FIRESTONE TV PROGRAMS Eyewitness’ Reported History Retired—But No Lazy Life In His Plans Carpenter John W. Holland hammered his last nail for Fire stone in early December, after almost 17 years on the job at the Gastonia plant. But at home, he has no intention of allowing rust to eat at the carpenter tools which have been his helpers over almost a half century. The plant’s December re tiree spent all his years here on the carpenter crew. For around seven years his assignment was with the maintenance staff of the company’s village houses— more than 600 of them in those days. When the houses were sold to employees, Mr. Holland was as signed to the carpenter depart ment for routine repair, main tenance and construction on the plant property. On spare time in recent years, he and Mrs. Holland have over hauled their house at 812 West Second avenue. Working as a team, they have completely re done the interior. They plan to finish up on the outside “after the winter is over.” CARPENTRY came naturally to this retiree. It was a case of PIONEERS—Long before Ihe do-ii-yourself fad gained its cur rent popularity, Mr. and Mrs. Holland were getting experience in home improvement crafts manship. without "outside" pro fessional help. Here, in their 812 West Second avenue house they enjoy the remodeled kitchen which features built-in cabinets of their own making. Mrs. Hol land worked in Weaving (cot ton) here in the mid-1940s. ☆ ☆ ☆ making-do, when he was a farmer in the Long Creek sec tion near Bessemer City, and there were a lot of things that needed to be “fixed”. Now that he is “on his own” Mr. Holland outlines his days to include the every-summer vege table garden, mowing the lawn and tending a few flowers and shrubs. An 1 those carpenter tools will be put to use on small jobs during the warm seasons of the year, “If I continue to feel good, and strong,” he adds. If there’s any time left for leisure, he will renew his interest in fishing and hunting—sports he enjoyed many years ago. On his last day of work here December 7, fellow workers in the Shop presented him a gift certificate for a suit of clothes. “It’s the best one I’ve ever owned,” he confided. Do What’s Right— Guard Your Sight Your eyesight is a most preci ous possession. Don’t take chances with it. This is a re minder from the public health service of the U.S. Department of Health, Education, and Wel fare. Moreover, half of all blindness is preventable. A checkup by your eye doctor will lead to early discovery of any defect that you may not have been aware of. The Department of Health, Education, and Welfare lists these facts on blindness and its prevention; • Glaucoma is caused by in creased pressure inside the eye. An eye examination can dis cover it. Early diagnosis and treatment can prevent loss of sight. • Cataracts cause the lenses of the eye to cloud up, thus im pairing vision. Surgery can usually cure the condition, if the operation is not too late. • Diabetes can lead to blind ness. But loss of sight can be prevented if the disease is found in time, through blood tests and medical examination. • People over 40 years of age —especially those 60 or older—• are more likely to have a chronic disease affecting eye sight. Your family physician can recommend an eye doctor, if you have never been to one. Since last summer, millions of American television viewers have been watching history in the making, through a series of programs over CBS, under spon sorship of the Firestone com pany. Calgary Production To Begin This Year The multi-million-dollar tire manufacturing plant for The Firestone Tire & Rubber Com pany of Canada Ltd., at Calgary, Alberta, is planned to begin meeting production options by late 1960. This addition to the company’s chain of domestic and foreign factories can be expect ed to boost demand for fabric such as the Gastonia plant pro duces. The plant, first tire-building facility in Western Canada, is part of Firestone of Canada’s ex pansion program which also in- Th3 project, marking an epoch in global communications, is be ing presented under the general title “Eyewitness to History”. The series began last August when President Eisenhower ar rived in Bonn, West Germany cn a tour of visiting with heads of allied governments. The first 11 programs of the series included coverage of Soviet Premier Khrushchev’s visit to the United States last fall; and more recently, of President Eisenhower’s historic gcod-will pilgrimage of Euro pean, Asian and African coun tries near the end of 1959. MOST RECENT of these pro grams included coverage of the President’s meeting with Pope John XXIII and the president and the prime minister of Italy; the President’s visits to Turkey, Pakistan, Morocco, Afghanistan eludes modernization of its tire plant at Hamilton, Ontario. and India, with the Shah of Iran and King Paul of Athens; and highlights of the Western Big Four sessions in Paris in late December, and a review of world happenings during 1959. These programs constituted the final phase of the first “Eye witness” series of public service programming, which is a part of Firestone’s continuing coverage of major national and interna tional events. At the time the series began last summer, the company plan ned to include coverage of President Eisenhower’s trip to Russia, which had been set for late 1959, but was postponed until the spring of 1980. Nine out of ten traffic acci dents involve no deliberate law violation, and happen to driv ers with excellent past records, members of the first annual Southeastern Symposium and Workshop on Traffic Safety learned in Atlanta recently. "These accidents are caused by faulty habits and reaction to the everyday traffic picture," one speaker said. EMPLOYEE IS LEADER Thein Are Busy Hands Reaching Out To Help Through the extension department of Temple Baptist Church, 44 persons this past Christmas received a special package of cheer, tied with a ribbon of encouragement. Those honored were persons who might have been forgotten: The sick, crippled, aged, and those who have to work at essential jobs on Sunday. Baskets of fruit were supplied by the church, the Hope Training class gave the wrappings, and members of the extension department prepared the packages and delivered them on the Sunday before Christmas. Superintendent of the Temple Baptist ex tension work is Mrs. Mamie Stevens of Twisting (synthetics). The Firestone employee supervised the project which was the first of its kind in her church. But this was just one of many activities that Mrs. Stevens’ group sponsors throughout the year, as an outreach of her church. EXTENSION work is mainly intended to take the Sunday school and church to those who are unable to attend regular services and partici pate in church activities. Primary aim of the project is to teach the Bible, present the claims of the Christian faith and to offer spiritual help to those of the ex tension enrollment. Several of this number are not members of the Temple Baptist Church. The people served are divided into areas ac cording to where they live, so Mrs. Stevens and her seven helpers can labor efficiently. In taking the church to the home or the shop, workers supply people with copies of Home Life, a monthly periodical; a study manual especially prepared for extension work, Bible lesson helps, suggestions on daily Scripture reading, and other devotional aids. Reports on each individual of the extension membership are made in such areas as Bible reading, lesson preparation, and progress in family worship. This extension program has been in operation at Temple Baptist for several years. Mrs. Stevens points out that a similar project is carried out in many Southern Baptist Churches, as well as in other denominations. “But in my experience, the idea has only re cently had serious promotion,” she says. PROMOTION of the extension work at Temple Baptist includes publicity in the weekly church bulletin, posters, and an interest center display, where a rotating-theme plan is developed throughout the year. There are extra-special days, like the one planned for next June, when members of the extension department will be conveyed to church. The program will be planned for them. In order to effectively accomplish the task of the extension department, volunteer workers at Temple join people of other congregations for regular training classes on the county level in Southern Baptist Churches. “I only wish that churches everywhere could become fully aware of the tremendous oppor tunities of the extension department work,” says Mrs. Stevens. BUNDLES OF CHEER—Mrs. Stanley Huff- stetler (left), whose husband works in Weaving/ and Mrs. Mamie Stevens of Twisting (synthetics) joined other extension workers to package fruit for those who were unable to come to church. When Men Are Free... Since Ihe coming of modern manufacturing methods—which have brought increased produc tivity—millions of Americans have found a new and better way of life. Increased productivity re sults in more earnings and more "extras." This is the very essence of the American success story. We have more because we produce more. Man works best and prospers most when he is free. January. 1960 Volume IX Number 1 ☆ ☆ ☆ Published by The Firestone Tire & Rubber Company, Firestone Textiles Division, Gastonia, North Carolina. Claude Callaway, Editor Charles A. Clark, Photographer PLANT REPORTERS Carding—Edna Harris, Jessie Ammons Cloth Room—Margie Waldrep Industrial Relation s—Flora Pence Main Office—Doris Corella Quality Control—Sallie Craw ford, Louella Queen, Leila Rape Spinning—L illie A. Brown, Maude Peeler, Mary Turner Spooling—Nell Bolick, Rosalie Burger. Ophelia Wallace Mechanical Department—Rosie Francum Twisting—Vera Carswell. Elease Cole. Annie Cosey, Katie El kins. Catherine Fletcher Twisting (Sales)—Elmina Brad shaw Warehouse—M a r j o r i e FallS/ George Harper. Albert MeekS/ Rosevelt Rainey Weaving (cotton)—Ruth Veitch Weaving (synthetics)—Mary £■• Johnson, Irene Odell Winding—Ruth Cloninger, May' zelle Lewis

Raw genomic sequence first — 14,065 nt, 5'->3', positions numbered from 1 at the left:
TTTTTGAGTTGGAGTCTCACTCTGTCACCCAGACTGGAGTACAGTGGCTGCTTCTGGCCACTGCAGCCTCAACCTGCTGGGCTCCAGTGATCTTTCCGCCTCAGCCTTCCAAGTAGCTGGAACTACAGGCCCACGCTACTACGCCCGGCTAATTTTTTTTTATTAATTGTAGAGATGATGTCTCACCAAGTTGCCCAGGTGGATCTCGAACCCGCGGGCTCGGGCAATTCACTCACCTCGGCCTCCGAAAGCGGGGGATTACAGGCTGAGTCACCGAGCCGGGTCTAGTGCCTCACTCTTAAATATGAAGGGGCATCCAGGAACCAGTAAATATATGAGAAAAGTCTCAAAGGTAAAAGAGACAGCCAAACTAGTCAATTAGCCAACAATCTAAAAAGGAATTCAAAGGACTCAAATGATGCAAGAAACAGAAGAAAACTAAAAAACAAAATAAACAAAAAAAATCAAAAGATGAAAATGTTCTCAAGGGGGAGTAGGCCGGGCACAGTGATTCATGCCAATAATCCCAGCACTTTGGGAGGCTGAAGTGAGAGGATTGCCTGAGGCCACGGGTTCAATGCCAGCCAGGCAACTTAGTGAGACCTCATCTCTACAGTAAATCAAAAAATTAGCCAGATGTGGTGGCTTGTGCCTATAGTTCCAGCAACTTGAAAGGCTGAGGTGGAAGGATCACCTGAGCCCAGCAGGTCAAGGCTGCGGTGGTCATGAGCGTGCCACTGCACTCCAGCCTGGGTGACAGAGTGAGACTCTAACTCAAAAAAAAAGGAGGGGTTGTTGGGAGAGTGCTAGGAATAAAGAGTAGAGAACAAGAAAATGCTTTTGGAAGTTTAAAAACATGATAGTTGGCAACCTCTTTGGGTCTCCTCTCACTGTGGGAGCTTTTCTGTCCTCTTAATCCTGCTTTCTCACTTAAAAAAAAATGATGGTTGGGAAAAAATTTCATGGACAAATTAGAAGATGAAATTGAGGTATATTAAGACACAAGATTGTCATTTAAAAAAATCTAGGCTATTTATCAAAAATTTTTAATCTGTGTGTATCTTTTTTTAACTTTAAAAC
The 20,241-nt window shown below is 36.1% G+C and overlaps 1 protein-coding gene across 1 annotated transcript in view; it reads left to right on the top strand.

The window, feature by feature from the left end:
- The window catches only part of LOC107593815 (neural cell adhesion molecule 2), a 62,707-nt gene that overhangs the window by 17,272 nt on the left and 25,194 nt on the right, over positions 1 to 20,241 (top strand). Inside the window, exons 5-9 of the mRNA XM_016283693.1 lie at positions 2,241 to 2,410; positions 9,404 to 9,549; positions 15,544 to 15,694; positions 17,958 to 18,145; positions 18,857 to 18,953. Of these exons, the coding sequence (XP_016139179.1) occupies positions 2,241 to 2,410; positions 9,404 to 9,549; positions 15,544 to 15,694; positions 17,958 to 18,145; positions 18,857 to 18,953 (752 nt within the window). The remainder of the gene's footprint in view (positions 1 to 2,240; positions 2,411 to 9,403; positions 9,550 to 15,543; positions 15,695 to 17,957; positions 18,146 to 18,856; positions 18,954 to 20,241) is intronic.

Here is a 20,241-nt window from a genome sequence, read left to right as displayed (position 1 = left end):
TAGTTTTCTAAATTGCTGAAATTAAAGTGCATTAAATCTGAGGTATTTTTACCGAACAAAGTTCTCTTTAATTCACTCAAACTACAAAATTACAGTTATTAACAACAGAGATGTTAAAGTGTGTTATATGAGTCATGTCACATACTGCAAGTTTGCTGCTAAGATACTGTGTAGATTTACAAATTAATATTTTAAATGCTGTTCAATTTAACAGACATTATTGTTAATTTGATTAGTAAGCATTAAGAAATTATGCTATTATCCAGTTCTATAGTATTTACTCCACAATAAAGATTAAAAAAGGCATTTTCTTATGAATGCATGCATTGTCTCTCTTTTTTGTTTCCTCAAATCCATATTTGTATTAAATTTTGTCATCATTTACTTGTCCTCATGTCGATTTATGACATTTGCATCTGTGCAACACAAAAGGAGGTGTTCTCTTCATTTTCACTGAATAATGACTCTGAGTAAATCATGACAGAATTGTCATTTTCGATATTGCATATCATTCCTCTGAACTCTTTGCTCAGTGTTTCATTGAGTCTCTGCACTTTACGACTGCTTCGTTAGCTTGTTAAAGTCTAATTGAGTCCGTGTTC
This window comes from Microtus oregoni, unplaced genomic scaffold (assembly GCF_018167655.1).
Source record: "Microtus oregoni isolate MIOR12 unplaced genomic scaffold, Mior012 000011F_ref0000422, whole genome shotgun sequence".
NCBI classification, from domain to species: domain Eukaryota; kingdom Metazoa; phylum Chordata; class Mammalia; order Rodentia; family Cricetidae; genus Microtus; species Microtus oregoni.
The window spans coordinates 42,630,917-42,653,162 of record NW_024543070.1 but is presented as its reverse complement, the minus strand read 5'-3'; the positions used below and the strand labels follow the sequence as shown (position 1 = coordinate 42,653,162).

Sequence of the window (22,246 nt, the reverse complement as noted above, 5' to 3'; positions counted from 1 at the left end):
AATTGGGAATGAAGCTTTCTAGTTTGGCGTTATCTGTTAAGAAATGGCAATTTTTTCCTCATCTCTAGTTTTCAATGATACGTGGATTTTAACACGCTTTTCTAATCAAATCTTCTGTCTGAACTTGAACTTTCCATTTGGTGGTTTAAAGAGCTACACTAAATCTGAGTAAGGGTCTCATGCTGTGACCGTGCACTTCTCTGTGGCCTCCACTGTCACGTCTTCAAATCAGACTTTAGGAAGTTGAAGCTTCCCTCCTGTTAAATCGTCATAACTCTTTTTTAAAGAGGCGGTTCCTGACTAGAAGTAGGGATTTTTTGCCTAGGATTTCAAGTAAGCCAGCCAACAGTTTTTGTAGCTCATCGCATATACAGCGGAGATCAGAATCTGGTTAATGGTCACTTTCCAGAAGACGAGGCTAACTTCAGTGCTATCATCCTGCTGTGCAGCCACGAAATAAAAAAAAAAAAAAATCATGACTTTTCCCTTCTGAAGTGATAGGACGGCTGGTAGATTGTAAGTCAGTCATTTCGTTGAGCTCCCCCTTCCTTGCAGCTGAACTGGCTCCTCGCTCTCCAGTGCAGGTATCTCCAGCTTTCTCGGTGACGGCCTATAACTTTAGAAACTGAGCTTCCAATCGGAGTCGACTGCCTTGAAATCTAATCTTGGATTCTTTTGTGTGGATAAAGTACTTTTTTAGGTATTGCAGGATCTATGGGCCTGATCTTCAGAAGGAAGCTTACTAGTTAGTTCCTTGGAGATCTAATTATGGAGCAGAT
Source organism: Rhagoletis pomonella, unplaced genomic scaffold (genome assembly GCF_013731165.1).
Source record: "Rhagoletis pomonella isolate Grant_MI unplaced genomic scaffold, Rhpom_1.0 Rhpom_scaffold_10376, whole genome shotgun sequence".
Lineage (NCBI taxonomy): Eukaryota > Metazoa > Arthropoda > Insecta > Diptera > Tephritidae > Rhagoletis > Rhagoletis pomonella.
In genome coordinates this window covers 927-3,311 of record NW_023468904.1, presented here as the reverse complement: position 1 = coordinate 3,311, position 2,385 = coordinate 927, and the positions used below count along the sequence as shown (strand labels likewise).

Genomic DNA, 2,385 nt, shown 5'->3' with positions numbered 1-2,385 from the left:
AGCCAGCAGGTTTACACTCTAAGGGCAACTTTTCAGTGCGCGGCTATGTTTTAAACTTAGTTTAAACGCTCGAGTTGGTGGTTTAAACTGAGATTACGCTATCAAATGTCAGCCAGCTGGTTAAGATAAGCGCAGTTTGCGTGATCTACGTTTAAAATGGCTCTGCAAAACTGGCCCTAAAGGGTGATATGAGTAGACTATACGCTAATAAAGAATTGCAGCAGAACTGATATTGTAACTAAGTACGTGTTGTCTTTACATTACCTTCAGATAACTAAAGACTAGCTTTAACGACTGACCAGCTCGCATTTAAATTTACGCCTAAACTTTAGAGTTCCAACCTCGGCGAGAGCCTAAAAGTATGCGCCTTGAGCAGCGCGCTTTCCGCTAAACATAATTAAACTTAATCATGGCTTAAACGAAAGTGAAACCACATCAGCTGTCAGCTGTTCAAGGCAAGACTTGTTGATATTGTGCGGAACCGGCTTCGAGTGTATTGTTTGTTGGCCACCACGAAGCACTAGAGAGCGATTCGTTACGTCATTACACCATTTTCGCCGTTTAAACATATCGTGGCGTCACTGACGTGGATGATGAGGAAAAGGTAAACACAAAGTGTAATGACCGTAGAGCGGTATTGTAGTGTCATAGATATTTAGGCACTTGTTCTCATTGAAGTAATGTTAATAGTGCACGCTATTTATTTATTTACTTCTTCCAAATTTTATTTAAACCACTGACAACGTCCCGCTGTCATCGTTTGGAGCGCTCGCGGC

Page Text

This is the computer-generated OCR text representation of this newspaper page. It may be empty, if no text could be automatically recognized. This data is also available in Plain Text and XML formats.

Return to page view